Swings and roundabouts
A lower yuan would be no panacea for China Inc. The currency’s recent drop against the dollar has renewed fears that China could use foreign exchange rates to get a competitive edge over rivals, perhaps even resorting to a sharp devaluation. That would yield some winners and losers. But it would do little overall for the real economy. Besides, exports matter less than they used to for Chinese growth.
To be sure, some companies would cheer. Equipment makers and shipping firms that bill their customers in dollars would benefit especially. For example, a 15 percent slide in the yuan would lift operating income 38 percent at China Machinery Engineering and 23 percent at COSCO, Morgan Stanley analysts estimated in August.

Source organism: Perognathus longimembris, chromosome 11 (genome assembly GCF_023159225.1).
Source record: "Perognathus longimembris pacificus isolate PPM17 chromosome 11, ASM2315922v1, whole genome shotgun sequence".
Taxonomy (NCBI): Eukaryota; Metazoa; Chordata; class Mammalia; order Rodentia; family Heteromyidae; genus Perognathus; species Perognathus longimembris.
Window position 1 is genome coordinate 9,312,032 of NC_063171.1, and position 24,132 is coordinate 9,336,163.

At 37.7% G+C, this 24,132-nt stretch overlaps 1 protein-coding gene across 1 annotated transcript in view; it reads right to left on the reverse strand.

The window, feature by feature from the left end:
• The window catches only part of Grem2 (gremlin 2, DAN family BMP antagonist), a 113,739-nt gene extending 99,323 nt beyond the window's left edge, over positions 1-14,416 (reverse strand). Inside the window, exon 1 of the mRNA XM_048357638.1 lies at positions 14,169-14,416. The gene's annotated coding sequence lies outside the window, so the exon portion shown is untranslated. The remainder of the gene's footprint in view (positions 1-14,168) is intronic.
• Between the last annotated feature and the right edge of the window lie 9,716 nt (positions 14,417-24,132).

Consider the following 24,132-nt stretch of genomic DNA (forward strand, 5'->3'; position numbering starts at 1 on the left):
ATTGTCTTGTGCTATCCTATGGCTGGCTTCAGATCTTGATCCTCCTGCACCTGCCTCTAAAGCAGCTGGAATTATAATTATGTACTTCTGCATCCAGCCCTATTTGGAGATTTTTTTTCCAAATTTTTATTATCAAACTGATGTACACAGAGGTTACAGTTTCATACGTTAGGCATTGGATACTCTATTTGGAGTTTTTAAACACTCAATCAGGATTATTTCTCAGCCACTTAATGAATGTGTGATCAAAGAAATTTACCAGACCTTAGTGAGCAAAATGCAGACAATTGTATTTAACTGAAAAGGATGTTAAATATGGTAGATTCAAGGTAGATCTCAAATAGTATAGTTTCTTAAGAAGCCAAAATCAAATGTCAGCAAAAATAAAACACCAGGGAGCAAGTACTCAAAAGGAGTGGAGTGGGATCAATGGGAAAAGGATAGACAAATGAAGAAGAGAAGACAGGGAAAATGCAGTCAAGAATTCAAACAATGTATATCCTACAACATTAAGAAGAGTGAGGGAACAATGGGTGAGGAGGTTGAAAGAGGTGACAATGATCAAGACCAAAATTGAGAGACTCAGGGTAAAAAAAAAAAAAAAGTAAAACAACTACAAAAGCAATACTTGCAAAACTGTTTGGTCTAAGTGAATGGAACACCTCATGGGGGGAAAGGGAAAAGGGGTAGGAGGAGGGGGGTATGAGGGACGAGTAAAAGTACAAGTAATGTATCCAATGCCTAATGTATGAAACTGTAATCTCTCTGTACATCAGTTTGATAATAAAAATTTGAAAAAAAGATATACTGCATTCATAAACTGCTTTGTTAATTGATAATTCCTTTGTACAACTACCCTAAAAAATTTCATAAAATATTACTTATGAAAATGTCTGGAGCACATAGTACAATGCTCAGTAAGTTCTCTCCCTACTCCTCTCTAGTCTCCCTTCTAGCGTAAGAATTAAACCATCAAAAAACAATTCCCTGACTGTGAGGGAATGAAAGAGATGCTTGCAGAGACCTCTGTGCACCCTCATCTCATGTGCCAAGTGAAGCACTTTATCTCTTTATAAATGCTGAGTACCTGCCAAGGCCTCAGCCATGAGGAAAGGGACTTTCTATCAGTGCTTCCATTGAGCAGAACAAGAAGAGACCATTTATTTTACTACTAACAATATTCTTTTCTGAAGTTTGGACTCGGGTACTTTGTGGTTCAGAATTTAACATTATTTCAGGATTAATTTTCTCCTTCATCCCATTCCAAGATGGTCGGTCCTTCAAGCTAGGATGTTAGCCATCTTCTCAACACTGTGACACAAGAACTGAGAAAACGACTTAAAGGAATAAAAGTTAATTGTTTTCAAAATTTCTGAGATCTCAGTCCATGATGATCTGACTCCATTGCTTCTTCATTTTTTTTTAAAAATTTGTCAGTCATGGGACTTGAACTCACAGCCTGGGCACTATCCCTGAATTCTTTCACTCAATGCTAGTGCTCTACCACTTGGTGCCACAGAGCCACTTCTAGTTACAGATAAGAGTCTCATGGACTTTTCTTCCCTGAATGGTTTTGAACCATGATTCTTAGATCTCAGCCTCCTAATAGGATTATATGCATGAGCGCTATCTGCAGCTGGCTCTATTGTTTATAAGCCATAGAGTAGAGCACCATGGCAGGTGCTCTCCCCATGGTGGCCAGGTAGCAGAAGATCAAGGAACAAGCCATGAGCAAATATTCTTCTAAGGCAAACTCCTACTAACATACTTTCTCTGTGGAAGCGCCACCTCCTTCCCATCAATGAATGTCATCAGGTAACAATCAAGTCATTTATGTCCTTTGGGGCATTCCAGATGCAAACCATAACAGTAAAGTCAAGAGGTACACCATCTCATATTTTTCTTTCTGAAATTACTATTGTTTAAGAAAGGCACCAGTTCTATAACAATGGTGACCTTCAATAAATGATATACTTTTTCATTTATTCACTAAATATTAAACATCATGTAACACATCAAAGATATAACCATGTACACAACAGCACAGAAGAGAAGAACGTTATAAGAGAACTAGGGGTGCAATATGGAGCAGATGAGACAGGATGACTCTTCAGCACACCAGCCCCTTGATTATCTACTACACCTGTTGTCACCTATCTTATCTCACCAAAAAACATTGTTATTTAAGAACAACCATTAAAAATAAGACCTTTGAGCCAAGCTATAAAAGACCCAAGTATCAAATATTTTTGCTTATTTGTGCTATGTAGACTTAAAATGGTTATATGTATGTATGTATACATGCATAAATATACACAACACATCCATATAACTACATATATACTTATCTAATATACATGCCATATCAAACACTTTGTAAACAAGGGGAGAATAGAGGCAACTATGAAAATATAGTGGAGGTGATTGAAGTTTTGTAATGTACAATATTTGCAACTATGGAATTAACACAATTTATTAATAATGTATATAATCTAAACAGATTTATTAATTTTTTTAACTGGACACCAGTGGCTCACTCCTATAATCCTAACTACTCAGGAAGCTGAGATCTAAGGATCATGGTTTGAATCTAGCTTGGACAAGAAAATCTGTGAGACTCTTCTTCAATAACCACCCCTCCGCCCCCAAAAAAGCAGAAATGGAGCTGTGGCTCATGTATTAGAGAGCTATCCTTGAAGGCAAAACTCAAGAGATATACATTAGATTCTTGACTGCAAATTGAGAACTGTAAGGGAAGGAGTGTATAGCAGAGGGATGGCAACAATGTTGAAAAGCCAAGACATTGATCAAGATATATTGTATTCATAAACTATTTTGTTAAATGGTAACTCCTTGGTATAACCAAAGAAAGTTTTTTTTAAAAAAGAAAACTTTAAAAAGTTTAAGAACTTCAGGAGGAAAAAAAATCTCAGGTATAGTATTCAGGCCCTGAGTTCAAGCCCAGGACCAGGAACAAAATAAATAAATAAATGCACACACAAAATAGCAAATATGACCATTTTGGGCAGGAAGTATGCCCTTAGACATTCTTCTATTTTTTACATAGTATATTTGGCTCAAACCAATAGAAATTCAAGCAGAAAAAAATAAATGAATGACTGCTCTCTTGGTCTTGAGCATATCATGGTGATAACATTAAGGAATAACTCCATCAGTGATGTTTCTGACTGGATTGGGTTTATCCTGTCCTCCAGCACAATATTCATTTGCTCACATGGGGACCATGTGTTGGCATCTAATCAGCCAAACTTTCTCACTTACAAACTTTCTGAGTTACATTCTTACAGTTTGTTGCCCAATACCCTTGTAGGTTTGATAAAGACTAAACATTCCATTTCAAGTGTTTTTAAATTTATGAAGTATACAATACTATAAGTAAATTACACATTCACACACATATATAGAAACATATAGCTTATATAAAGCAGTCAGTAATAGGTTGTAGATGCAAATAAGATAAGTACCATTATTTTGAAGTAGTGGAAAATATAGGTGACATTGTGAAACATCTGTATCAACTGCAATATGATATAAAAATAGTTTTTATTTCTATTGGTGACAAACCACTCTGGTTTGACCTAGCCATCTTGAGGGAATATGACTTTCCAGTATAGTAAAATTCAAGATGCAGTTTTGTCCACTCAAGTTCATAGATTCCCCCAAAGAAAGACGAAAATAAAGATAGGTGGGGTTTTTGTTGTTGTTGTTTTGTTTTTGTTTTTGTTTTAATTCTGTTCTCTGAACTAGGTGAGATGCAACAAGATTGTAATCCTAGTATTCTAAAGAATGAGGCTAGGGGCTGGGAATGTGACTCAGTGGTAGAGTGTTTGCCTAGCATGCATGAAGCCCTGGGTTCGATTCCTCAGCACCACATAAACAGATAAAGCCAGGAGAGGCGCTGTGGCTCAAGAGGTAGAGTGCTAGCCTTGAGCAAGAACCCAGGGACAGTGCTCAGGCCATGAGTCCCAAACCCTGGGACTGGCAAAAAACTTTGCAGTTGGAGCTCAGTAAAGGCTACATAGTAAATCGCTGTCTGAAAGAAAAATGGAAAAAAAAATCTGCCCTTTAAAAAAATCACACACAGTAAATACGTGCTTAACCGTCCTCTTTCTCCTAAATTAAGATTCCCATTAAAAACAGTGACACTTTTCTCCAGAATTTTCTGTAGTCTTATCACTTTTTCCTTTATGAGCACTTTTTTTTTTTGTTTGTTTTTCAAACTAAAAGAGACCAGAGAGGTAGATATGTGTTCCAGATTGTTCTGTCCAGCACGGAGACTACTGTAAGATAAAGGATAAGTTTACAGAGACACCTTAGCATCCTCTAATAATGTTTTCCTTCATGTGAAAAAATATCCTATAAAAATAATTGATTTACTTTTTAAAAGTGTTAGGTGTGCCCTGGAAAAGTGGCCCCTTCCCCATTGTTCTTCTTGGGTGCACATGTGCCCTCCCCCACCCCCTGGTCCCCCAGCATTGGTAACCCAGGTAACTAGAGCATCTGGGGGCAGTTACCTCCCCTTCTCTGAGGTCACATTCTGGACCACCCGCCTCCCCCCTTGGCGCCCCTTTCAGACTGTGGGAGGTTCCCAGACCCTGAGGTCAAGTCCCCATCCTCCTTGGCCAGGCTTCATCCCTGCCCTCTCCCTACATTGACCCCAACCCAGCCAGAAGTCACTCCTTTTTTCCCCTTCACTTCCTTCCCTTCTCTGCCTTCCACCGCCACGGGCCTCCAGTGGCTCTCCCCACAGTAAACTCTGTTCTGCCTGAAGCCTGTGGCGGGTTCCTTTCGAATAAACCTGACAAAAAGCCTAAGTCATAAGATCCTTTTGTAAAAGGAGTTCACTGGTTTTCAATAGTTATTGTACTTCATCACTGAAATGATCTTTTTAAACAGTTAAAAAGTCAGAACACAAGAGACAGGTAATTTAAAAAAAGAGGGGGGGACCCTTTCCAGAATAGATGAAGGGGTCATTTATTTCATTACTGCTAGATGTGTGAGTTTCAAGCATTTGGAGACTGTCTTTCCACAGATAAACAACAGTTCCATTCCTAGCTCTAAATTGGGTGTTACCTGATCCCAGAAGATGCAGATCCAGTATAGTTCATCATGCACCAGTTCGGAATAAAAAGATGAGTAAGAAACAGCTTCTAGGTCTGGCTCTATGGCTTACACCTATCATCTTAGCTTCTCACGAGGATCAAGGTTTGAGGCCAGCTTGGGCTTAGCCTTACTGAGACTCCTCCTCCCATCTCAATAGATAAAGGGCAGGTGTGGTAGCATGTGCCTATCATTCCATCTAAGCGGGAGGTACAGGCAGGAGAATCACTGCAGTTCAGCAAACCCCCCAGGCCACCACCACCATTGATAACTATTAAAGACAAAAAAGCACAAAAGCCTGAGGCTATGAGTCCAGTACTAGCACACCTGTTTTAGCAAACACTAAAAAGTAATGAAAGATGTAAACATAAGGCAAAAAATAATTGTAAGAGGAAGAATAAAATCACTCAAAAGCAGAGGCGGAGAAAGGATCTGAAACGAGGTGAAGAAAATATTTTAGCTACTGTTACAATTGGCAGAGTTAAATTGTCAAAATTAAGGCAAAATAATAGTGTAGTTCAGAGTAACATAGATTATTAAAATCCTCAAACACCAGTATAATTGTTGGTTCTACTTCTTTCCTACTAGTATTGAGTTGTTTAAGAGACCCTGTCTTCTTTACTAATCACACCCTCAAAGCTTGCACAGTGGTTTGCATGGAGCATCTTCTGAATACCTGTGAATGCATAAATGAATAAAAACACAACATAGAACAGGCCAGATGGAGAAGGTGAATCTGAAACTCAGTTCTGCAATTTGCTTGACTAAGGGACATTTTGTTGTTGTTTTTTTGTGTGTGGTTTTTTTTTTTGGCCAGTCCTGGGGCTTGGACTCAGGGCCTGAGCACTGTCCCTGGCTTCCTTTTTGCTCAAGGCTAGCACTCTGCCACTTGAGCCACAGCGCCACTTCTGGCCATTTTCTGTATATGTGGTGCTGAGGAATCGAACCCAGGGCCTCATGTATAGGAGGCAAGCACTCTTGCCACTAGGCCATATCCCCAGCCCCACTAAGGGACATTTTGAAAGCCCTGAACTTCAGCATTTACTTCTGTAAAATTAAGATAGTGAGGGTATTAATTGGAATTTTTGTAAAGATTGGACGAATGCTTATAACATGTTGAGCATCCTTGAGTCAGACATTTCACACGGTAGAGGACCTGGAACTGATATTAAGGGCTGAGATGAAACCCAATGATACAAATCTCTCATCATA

But even most exporters would not enjoy a clear-cut win. For many the benefits would be offset by having to pay more for commodities and components. After all, the strong yuan has made it cheaper to buy inputs such as computer chips from Japan.
Airlines, who buy fuel and aircraft in dollars and sell tickets in renminbi, would suffer. Other losers would include any companies with lots of interest to pay on foreign debt, like property developers such as Soho China. Broadly though, the impact on most listed companies would be limited, since both revenues and costs are largely in yuan. It would be a similar story for China’s unlisted companies.
China’s recent growth has depended more on building tower blocks, highways, airports and so on than on selling to the rest of the world. Exports were 36 percent of GDP in 2006 but just 23 percent by 2014, World Bank data shows.
That doesn’t mean Beijing’s planners would not like an even weaker currency. But the main advantage would be to preserve the ability to cut interest rates, rather than boost sluggish exports. China’s highly indebted corporations have seen real interest rates rise as prices have been pushed down by overcapacity. A lower yuan would give the People’s Bank of China more room to come to their aid.